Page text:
Reconnaissance attacks aim to discover information about a network, including the following:
■ Active targets
■ Network services that are running
■ Operating system platform
■ Trust relationships
■ File permissions
■ User account information
A common technique to find active targets such as networking devices and user endpoints is port scanning, in which data is sent to various TCP and User Datagram Protocol (UDP) ports on a device and the response from the device is evaluated.
To avoid reconnaissance attacks, a network should be tested to see how much it would reveal if attacked. The following are some examples of port-scanning tools:
■ Network Mapper (Nmap): Nmap is a free open-source utility for network exploration or security auditing. It was designed to rapidly scan large networks; it also maps single hosts.
■ NetStumbler: NetStumbler is a tool for Microsoft Windows that facilitates detection of WLANs using the IEEE 802.11b, 802.11a, and 802.11g WLAN standards. A trimmed-down version of the tool called MiniStumbler is available for Windows CE.
■ SuperScan: SuperScan is a popular Windows port-scanning tool with high scanning speed, host detection, extensive banner grabbing, and Windows host enumeration capability.
■ Kismet: Kismet is an 802.11 Layer 2 wireless network detector, sniffer, and IDS that can sniff 802.11b, 802.11a, and 802.11g traffic. It identifies networks by passively collecting packets and detecting standard named networks, detecting hidden networks, and inferring the presence of nonbeaconing networks (networks that do not advertise themselves) via data traffic.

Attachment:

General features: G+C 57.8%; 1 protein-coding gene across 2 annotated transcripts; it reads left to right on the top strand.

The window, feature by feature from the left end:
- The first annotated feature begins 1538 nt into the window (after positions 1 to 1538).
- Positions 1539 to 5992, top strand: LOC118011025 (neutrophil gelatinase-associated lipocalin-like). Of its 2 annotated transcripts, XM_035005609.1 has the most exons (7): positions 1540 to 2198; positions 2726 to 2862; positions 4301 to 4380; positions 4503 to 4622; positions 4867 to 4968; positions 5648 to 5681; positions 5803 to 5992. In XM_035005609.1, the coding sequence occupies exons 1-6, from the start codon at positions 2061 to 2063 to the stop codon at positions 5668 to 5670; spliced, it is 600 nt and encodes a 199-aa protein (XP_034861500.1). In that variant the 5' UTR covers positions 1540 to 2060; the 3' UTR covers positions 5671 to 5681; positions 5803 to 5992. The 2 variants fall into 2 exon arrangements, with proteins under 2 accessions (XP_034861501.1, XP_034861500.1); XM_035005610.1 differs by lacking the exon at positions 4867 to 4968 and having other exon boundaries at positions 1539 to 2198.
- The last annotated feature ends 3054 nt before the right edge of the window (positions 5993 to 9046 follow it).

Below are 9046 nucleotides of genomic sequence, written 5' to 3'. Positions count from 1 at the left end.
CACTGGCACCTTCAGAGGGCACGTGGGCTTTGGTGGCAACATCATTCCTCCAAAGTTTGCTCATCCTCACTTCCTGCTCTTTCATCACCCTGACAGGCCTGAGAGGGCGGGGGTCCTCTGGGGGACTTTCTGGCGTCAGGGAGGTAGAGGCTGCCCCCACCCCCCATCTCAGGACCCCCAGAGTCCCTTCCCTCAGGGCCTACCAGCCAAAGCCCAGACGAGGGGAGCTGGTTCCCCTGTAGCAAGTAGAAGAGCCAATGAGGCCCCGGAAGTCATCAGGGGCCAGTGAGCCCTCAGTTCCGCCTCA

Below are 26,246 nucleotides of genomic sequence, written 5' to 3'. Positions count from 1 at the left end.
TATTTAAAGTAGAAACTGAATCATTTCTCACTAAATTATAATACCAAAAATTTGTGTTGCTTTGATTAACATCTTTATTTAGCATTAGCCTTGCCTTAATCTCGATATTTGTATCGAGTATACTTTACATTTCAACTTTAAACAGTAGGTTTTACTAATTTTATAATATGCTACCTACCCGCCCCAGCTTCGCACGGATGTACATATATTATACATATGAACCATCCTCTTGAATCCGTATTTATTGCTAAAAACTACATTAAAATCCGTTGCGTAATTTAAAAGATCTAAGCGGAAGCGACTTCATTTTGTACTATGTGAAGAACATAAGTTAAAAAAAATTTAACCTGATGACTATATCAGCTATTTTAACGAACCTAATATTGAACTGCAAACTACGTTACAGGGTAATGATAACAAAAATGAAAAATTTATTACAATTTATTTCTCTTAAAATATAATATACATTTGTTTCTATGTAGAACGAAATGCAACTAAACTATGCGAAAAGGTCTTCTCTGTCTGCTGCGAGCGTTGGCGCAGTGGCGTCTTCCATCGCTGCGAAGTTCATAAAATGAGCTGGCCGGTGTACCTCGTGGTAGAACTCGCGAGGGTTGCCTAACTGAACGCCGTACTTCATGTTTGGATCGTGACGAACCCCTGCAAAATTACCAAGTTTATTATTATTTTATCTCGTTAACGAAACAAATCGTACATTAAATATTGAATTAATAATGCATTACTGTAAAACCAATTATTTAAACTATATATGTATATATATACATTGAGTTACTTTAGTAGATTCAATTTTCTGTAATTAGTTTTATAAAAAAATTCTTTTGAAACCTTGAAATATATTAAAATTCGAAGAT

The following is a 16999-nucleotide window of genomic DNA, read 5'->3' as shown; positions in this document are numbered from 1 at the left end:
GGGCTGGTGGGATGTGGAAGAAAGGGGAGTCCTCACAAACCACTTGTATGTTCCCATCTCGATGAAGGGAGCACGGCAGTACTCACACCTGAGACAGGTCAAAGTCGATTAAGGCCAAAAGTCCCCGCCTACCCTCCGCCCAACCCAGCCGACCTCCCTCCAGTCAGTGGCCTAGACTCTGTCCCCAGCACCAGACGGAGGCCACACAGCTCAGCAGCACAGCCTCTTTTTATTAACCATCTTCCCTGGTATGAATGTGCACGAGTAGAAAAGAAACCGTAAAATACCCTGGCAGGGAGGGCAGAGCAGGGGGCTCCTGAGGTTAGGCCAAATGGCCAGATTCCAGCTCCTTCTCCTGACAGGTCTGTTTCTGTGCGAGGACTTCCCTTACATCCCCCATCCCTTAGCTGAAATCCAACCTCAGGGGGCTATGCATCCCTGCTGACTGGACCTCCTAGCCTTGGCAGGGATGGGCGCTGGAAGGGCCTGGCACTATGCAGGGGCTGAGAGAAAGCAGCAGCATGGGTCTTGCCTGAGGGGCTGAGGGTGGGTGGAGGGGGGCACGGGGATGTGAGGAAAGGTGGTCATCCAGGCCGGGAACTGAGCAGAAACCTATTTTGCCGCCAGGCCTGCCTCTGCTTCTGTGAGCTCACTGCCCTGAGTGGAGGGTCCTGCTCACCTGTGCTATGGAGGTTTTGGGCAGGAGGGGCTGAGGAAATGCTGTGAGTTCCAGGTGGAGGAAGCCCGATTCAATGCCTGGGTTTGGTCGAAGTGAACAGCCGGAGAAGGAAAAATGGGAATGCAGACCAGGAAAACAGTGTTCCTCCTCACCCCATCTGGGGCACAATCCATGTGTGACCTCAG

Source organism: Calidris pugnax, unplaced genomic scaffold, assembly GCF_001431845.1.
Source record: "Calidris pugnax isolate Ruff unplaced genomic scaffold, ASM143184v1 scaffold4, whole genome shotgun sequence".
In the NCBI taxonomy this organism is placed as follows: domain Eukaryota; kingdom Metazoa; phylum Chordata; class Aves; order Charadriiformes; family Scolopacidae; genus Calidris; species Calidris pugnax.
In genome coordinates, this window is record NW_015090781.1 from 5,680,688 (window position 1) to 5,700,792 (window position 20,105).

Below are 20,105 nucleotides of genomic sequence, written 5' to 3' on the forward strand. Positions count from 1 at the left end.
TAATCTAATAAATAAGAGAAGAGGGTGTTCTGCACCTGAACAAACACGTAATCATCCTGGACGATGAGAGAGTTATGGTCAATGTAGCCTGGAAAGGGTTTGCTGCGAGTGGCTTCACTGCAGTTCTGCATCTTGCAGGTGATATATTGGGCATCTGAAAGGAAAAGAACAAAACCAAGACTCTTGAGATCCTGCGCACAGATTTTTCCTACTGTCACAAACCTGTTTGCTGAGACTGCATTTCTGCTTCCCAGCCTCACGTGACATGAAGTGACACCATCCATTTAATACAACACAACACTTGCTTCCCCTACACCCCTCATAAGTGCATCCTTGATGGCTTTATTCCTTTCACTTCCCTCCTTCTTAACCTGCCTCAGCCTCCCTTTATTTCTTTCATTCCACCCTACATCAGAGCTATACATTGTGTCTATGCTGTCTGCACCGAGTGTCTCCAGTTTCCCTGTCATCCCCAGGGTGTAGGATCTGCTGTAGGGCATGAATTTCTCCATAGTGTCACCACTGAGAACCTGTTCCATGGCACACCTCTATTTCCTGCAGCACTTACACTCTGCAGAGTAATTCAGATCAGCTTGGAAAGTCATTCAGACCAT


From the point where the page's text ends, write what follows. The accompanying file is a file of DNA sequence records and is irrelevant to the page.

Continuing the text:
Port-scanning tools are designed to scan large networks and determine which hosts are up and the services they offer. The tools support a large number of scanning techniques, such as UDP, TCP connect (open), TCP SYN (half open), FTP proxy (bounce attack), Internet Control Message Protocol (ICMP) (ping sweep), FIN, ACK sweep, Xmas Tree (which sets the FIN, PSH, and URG flags and therefore appears to light up the packet like a Christmas tree), SYN sweep, IP Protocol, and Null scans. After TCP or UDP ports are discovered using one of the scan methods, version detection communicates with those ports to try to determine more about what is actually running.
Other tools, called vulnerability scanners, help find known vulnerabilities in a network. The tools use either passive scanning (by analyzing network traffic) or active testing (by sending packets through the network). The following are examples of vulnerability scanning tools:
■ Nessus: Nessus is an open-source product designed to automate the testing and discovery of known security problems. A Windows graphical front end is available, although the core Nessus product requires Linux or UNIX to run.
■ Microsoft Baseline Security Analyzer (MBSA): Although it's not a true vulnerability scanner, companies that rely primarily on Microsoft Windows products can use the freely available MBSA. MBSA scans the system and identifies whether any patches are missing for products such as the Windows operating systems, Internet Information Server, SQL Server, Exchange Server, Internet Explorer, Windows Media Player, and Microsoft Office products. MBSA also identifies missing or weak passwords and other common security issues.
■ Security Administrator's Integrated Network Tool (SAINT): SAINT is a commercial vulnerability assessment tool that runs exclusively on UNIX.
The following are some sites where published vulnerability information is available:
■ CERT Coordination Center (CERT/CC): http://www.cert.org/certcc.html
■ MITRE Common Vulnerabilities and Exposures: http://www.cve.mitre.org/
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